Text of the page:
I think at the end of the day you’ll find that Google is one of the fastest learning big companies. It’ll be interesting to see if Google continues pissing off people outside of it. Especially as Google grows extraordinarily fast (they are attempting to double in size in the next year, according to some people I’ve talked with).

And, at Shel’s party I met someone who had some founder stock in Google. That guy is still bullish on Google. The consensus at the party was that Google wouldn’t be stopped — at least not in the next quarter or two.

Whether it’s arrogant or not, Google is the company to watch right now. It’ll be interesting to see if Microsoft can take some of that swagger away.

Back from Christmas

No, Dave Winer, I’m not out of California … yet. But tomorrow I get on a plane to go somewhere outside of California that I can’t yet share publicly about (I’ve been asked to keep quiet until I arrive where I’m going Wednesday evening). Hopefully the Verizon Wireless card will work where I’m going. It’s going to be an exciting week. By the way, nice to hear that Dave Winer will be coming to the Seagate/PodTech BlogHaus at CES.

So, how was your Christmas? Mine? I got a MacBookPro 17-inch model, thanks to my brother-in-law who got me a good deal from Apple. I need a bigger hard drive, though, so don’t know if I’ll be taking it on my trip this week.

The weekend was a grouping of parties. Saturday saw John Furrier and family along with Theresa and Tim of TangoDiva dropping by for some fun. I forget what we did on Sunday. Heheh. Yesterday we went to my dad’s house, then to Shel Israel’s house.

In both places yesterday I met people who said “I try to read your blog, but can’t understand it.”

In other words, I was using technical terms like “wiki” or “blog” or “podcast” or, even something even more geeky and that they didn’t feel comfortable here, so left.

On the other hand, a friend who hangs out with the Channel 9 crowd says that that crowd thinks lately I haven’t been geeky enough.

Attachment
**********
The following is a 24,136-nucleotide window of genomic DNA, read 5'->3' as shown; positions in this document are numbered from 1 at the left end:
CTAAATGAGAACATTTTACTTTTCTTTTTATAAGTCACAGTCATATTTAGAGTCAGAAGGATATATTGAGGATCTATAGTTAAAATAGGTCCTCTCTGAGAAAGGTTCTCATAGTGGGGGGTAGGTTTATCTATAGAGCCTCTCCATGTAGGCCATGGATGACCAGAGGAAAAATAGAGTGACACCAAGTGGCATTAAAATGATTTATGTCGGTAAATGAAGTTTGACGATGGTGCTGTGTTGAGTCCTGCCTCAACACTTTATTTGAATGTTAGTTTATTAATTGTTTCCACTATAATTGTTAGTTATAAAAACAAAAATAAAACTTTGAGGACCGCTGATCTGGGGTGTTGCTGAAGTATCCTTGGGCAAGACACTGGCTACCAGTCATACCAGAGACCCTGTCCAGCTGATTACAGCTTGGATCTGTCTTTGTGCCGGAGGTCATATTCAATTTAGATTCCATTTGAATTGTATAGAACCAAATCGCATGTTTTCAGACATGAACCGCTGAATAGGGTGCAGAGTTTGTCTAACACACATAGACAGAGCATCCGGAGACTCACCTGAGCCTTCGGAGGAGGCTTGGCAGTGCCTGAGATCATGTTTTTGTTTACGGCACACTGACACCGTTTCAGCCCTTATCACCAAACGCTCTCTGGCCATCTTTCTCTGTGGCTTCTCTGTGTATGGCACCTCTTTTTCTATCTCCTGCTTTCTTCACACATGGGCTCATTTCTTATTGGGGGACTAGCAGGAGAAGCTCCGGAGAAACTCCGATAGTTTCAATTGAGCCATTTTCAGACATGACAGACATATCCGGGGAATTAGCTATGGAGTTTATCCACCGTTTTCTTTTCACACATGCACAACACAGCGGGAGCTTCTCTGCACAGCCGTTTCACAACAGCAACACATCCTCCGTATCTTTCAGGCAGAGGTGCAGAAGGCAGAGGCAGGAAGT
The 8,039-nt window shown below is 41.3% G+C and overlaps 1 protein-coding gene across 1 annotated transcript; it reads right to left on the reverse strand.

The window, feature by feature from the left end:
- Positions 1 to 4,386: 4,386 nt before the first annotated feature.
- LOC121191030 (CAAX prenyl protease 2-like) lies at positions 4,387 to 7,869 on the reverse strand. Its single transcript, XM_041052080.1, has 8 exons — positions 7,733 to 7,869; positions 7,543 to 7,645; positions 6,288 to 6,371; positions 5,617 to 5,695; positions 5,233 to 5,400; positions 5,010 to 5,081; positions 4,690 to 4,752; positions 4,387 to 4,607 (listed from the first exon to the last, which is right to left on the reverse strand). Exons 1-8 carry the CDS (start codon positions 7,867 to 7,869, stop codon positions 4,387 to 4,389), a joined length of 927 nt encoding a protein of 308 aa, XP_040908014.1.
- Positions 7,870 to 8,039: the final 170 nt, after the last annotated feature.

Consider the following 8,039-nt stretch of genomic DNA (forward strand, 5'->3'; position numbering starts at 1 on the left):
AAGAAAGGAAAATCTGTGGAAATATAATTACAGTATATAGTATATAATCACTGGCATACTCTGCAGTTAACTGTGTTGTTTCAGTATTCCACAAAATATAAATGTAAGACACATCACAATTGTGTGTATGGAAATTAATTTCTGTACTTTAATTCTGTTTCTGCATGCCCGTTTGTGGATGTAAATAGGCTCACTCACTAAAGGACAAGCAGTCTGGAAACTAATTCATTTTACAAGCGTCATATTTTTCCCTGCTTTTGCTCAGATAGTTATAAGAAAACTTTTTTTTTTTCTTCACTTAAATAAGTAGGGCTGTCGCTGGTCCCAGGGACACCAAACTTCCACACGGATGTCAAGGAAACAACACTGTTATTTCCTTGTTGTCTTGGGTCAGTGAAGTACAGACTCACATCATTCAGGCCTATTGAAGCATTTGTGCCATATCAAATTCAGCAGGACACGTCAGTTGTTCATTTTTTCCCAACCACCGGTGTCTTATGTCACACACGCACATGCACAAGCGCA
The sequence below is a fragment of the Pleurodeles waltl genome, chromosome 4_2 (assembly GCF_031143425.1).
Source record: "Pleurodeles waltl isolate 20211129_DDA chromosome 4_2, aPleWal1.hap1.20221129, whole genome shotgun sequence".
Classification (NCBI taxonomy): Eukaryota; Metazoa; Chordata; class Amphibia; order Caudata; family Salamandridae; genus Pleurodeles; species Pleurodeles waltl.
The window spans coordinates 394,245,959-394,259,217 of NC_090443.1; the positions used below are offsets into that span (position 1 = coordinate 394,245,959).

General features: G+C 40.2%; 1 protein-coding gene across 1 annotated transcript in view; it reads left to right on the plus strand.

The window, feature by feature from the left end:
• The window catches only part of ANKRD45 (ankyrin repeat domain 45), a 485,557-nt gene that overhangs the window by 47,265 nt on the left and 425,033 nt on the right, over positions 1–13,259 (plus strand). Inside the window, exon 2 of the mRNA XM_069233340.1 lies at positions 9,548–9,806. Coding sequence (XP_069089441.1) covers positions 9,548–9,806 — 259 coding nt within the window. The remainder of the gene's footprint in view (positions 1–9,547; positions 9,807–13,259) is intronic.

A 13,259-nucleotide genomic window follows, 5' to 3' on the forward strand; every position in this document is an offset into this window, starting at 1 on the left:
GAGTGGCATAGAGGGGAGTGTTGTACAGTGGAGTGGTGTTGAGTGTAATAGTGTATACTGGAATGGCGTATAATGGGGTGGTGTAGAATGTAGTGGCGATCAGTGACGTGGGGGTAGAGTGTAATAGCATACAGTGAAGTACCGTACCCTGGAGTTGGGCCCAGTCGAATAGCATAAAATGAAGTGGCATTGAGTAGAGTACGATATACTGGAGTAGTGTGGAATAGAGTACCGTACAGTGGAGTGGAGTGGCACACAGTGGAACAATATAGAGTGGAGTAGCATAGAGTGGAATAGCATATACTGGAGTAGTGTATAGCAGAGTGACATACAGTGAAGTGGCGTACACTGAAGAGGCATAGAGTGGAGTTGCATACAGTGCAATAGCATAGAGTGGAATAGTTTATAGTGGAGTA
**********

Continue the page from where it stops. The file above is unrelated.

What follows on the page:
Demonstrates the problems making anyone happy while writing a tech blog. It also shows why the audience sizes here will remain small (at least compared to the audience watching the average American football game).

I write for a passionate audience. If you don’t know what things mean here, I’ll be happy to help out.

Lately I’ve been doing a LOT of reading on the political scene in the United States. They use words I’m not all that familiar with either, like “reapportionment.” If you aren’t really deep into the political scene you’d have no idea what that meant. And, if you ARE deep into the political scene, you can use such terms to test whether the people you’re talking to are really “with it” or not.

By the way, I hear Wikipedia is trying to build a search engine to challenge Google. It already is damn close. You want to learn something you don’t know anything about? Google won’t give you the answers — Wikipedia will. In fact, I think I understand why Google gave up on its “Answers” thing. Wikipedia is just taking over here. For instance, look at the entry for “reapportionment.” You think you can get better info than that anywhere else? I haven’t found it.

Oh, no, I’m not headed for the World Economic Forum, like Tony Perkins is.

In other news, I wish I had kept my dad’s Apple II.

As usual, I’ve been keeping my link blog up to date. Tons of interesting stuff from more than 440 different leading tech blogs.